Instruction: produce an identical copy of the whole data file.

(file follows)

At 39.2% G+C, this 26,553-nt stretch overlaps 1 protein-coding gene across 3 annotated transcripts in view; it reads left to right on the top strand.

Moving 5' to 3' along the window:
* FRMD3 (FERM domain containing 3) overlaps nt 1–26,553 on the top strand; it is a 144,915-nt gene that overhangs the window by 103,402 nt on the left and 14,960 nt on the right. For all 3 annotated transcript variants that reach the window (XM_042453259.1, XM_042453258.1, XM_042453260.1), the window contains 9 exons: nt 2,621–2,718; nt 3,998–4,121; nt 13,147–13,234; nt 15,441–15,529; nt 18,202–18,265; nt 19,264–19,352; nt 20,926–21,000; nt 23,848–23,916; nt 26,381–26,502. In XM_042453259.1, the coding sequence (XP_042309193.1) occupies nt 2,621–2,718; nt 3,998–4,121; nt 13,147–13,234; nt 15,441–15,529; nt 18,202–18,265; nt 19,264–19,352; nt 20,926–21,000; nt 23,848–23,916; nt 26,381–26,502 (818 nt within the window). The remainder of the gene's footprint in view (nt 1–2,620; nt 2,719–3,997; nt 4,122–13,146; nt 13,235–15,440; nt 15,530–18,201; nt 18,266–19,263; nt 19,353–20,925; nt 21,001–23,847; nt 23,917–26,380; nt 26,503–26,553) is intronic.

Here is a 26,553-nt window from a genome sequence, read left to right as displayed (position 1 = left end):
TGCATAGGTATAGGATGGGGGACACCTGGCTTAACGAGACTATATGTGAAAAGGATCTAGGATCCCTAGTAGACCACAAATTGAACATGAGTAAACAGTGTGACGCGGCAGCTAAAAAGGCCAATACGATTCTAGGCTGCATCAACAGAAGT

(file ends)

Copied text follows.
At 39.2% G+C, this 26,553-nt stretch overlaps 1 protein-coding gene across 3 annotated transcripts in view; it reads left to right on the top strand.

Moving 5' to 3' along the window:
* FRMD3 (FERM domain containing 3) overlaps nt 1–26,553 on the top strand; it is a 144,915-nt gene that overhangs the window by 103,402 nt on the left and 14,960 nt on the right. For all 3 annotated transcript variants that reach the window (XM_042453259.1, XM_042453258.1, XM_042453260.1), the window contains 9 exons: nt 2,621–2,718; nt 3,998–4,121; nt 13,147–13,234; nt 15,441–15,529; nt 18,202–18,265; nt 19,264–19,352; nt 20,926–21,000; nt 23,848–23,916; nt 26,381–26,502. In XM_042453259.1, the coding sequence (XP_042309193.1) occupies nt 2,621–2,718; nt 3,998–4,121; nt 13,147–13,234; nt 15,441–15,529; nt 18,202–18,265; nt 19,264–19,352; nt 20,926–21,000; nt 23,848–23,916; nt 26,381–26,502 (818 nt within the window). The remainder of the gene's footprint in view (nt 1–2,620; nt 2,719–3,997; nt 4,122–13,146; nt 13,235–15,440; nt 15,530–18,201; nt 18,266–19,263; nt 19,353–20,925; nt 21,001–23,847; nt 23,917–26,380; nt 26,503–26,553) is intronic.

Here is a 26,553-nt window from a genome sequence, read left to right as displayed (position 1 = left end):
TGCATAGGTATAGGATGGGGGACACCTGGCTTAACGAGACTATATGTGAAAAGGATCTAGGATCCCTAGTAGACCACAAATTGAACATGAGTAAACAGTGTGACGCGGCAGCTAAAAAGGCCAATACGATTCTAGGCTGCATCAACAGAAGT